Good minutes are like good example. Poor minutes are like bad example; and it is necessary to insist that well-written minutes, badly read, rank as poor minutes. That example has compelling force upon the members. Their alertness, their reports, are affected, so that the meeting may be good or bad simply because the minutes were good or bad. And the quality of the work will follow the quality of the meeting.
So let the Secretary, when engaged on the hidden work of preparation of the minutes, reflect on these things; and let the praesidium, in the interest of its own efficiency, oversee them.
"It would indeed be shameful if in this matter Christ's saying should
be verified that 'the children of this world are wiser than the children
of light.' (Lk 16, 8) We can observe with what diligence they look after
their affairs; how often they balance their credit and debit; how accurately
they make up their accounts; how they deplore their losses and so eagerly
excite themselves to repair them." (Pope St. Pius X)
"Legionary duty requires from each legionary:-
"Through me, Mary desires to love Jesus too in the hearts of
all those whom I can kindle with love as the result of my apostolate and
my perpetual prayers. If I wholly identify myself with her, she will so
flood me with her graces and with her love that I shall come to resemble
an over-brimming stream, that in its turn will flood the souls of others.
Because of me, Mary will be enabled to love Jesus and to fill him with
joy, not only through my own heart but also through the countless hearts
that are united with mine." (De Jaegher: The Virtue of Trust) [This quotation
is not to be read out as part of the Standing Instruction.]
The praesidium should not take the non-performance of the legionary duty as a matter of course. When members have been validly prevented from performing their work, they should (if possible) furnish some explanation. The absence of a report, if unexplained, conveys the impression that neglect of duty is in question and constitutes a bad example for every member.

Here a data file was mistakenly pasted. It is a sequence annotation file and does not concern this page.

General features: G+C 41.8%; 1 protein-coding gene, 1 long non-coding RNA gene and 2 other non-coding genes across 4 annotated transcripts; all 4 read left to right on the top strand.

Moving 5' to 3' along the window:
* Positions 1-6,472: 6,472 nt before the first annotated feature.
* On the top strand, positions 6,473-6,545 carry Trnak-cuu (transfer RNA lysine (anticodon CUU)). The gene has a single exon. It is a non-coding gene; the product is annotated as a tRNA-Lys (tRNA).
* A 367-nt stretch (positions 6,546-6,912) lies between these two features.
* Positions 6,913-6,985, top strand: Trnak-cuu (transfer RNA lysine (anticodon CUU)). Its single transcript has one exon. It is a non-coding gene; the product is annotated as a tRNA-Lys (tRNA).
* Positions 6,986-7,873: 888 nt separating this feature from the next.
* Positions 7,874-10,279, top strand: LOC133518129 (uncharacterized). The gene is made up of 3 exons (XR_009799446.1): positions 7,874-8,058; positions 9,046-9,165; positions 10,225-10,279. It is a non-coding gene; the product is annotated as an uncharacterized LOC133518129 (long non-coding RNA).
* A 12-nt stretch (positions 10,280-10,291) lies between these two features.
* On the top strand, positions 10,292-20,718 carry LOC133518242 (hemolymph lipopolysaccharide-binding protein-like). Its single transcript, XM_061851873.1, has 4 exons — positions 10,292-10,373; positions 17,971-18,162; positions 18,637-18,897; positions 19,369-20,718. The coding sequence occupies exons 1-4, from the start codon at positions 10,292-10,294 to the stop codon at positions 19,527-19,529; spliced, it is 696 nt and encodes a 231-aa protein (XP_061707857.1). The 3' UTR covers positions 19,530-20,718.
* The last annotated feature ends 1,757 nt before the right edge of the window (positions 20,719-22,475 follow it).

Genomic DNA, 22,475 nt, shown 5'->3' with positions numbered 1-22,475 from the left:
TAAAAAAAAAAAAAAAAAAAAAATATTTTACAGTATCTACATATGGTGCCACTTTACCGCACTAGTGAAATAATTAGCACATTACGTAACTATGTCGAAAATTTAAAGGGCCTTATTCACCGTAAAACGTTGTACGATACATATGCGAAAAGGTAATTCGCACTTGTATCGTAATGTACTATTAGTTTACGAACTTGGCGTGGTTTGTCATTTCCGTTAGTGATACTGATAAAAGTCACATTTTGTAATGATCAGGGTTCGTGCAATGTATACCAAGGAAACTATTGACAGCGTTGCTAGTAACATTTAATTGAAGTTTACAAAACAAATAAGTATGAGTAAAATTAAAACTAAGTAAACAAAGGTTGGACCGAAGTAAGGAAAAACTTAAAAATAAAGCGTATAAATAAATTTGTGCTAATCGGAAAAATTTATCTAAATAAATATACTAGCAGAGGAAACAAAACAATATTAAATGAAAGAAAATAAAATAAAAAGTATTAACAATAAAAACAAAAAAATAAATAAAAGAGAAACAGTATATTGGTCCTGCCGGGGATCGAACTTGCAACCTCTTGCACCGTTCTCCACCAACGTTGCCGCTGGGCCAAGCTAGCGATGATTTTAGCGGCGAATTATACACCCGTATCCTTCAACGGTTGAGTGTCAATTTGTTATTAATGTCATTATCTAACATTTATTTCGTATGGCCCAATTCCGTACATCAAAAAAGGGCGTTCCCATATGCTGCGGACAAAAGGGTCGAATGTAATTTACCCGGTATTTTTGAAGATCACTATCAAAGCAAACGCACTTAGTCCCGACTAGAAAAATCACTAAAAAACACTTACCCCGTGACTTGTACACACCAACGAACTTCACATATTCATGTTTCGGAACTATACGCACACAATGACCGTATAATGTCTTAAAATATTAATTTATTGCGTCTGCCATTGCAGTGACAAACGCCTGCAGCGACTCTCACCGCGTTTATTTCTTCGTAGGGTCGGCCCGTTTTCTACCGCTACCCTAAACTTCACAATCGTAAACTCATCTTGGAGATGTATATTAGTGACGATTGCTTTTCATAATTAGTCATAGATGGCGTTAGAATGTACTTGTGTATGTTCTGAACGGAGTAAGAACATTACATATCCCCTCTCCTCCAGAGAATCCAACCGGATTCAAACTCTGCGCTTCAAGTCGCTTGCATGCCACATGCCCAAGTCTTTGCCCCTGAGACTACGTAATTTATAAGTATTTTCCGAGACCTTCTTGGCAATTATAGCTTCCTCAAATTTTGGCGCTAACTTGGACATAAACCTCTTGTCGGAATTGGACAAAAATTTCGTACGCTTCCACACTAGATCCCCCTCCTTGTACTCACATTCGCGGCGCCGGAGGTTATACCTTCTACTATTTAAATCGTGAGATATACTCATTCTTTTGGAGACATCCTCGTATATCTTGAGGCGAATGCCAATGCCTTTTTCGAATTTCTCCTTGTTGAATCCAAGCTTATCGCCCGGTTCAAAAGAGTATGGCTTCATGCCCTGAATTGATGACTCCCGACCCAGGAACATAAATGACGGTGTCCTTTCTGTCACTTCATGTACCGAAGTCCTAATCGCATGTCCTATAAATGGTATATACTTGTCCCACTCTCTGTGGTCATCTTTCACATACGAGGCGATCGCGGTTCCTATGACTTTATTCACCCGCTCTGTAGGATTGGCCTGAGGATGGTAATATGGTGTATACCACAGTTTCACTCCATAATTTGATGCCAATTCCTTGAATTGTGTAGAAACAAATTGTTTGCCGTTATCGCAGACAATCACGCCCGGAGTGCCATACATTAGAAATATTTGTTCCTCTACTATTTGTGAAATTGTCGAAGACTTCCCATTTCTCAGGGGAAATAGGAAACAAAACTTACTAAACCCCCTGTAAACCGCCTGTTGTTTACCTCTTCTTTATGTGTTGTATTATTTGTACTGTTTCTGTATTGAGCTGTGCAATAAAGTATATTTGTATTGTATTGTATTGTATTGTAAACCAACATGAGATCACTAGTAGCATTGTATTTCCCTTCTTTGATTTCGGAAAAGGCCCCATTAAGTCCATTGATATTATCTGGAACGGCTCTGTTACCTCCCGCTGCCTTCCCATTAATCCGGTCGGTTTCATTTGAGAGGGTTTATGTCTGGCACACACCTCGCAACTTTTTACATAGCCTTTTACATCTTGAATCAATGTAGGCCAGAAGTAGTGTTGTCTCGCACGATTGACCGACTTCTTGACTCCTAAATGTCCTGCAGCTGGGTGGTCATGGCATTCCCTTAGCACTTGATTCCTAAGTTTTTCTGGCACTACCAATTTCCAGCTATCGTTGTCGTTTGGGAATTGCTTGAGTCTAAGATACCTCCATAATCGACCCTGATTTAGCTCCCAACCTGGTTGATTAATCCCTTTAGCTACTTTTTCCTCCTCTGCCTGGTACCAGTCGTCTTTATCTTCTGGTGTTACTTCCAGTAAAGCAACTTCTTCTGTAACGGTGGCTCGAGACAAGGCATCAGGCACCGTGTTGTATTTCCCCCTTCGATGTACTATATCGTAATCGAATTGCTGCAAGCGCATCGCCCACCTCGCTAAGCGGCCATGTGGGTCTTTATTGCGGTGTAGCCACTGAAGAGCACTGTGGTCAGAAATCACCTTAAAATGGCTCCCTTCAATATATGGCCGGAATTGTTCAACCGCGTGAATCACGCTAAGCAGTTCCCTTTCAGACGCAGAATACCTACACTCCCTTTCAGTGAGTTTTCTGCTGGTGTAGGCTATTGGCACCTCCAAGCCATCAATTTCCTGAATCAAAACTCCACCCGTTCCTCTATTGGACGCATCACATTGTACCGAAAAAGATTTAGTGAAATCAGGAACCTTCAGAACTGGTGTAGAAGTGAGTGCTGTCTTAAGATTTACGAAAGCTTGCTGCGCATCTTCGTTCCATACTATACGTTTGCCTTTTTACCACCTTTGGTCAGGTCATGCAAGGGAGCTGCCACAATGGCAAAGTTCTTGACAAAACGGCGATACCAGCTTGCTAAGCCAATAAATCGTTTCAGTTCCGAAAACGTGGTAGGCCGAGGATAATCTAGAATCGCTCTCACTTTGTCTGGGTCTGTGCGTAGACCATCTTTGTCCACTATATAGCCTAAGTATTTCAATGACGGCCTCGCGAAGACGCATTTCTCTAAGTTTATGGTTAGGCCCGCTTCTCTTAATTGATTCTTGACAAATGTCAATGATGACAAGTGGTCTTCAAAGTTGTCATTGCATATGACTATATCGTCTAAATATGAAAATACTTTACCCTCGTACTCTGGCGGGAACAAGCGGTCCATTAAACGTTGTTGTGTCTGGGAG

If members are attaching a reasonable degree of seriousness to their work, the necessity for excuse will arise but seldom, and happily so, for in an atmosphere of excuses zeal and discipline wither away.
The report is not to be directed to the President alone. For a certain mental process must be taken count of. When one person speaks to another individually, the voice automatically tunes itself to the precise distance and no more. This could mean that words addressed to the President would with difficulty be heard by persons further away.
The report, and all discussion upon it, must be delivered in a tone of voice which will reach every part of the room. A report, however full and faithful, which is inaudible to many of those present is- having regard to its depressing effect on the meeting-worse than no report. Whispering is no sign of modesty or gentleness, as some apparently imagine. Who so modest, who so gentle as Mary? Yet could anyone imagine her mumbling her words, or talking in such a fashion that those close to her could not hear what she was saying? O legionaries! Imitate your Queen in this, as in all other ways.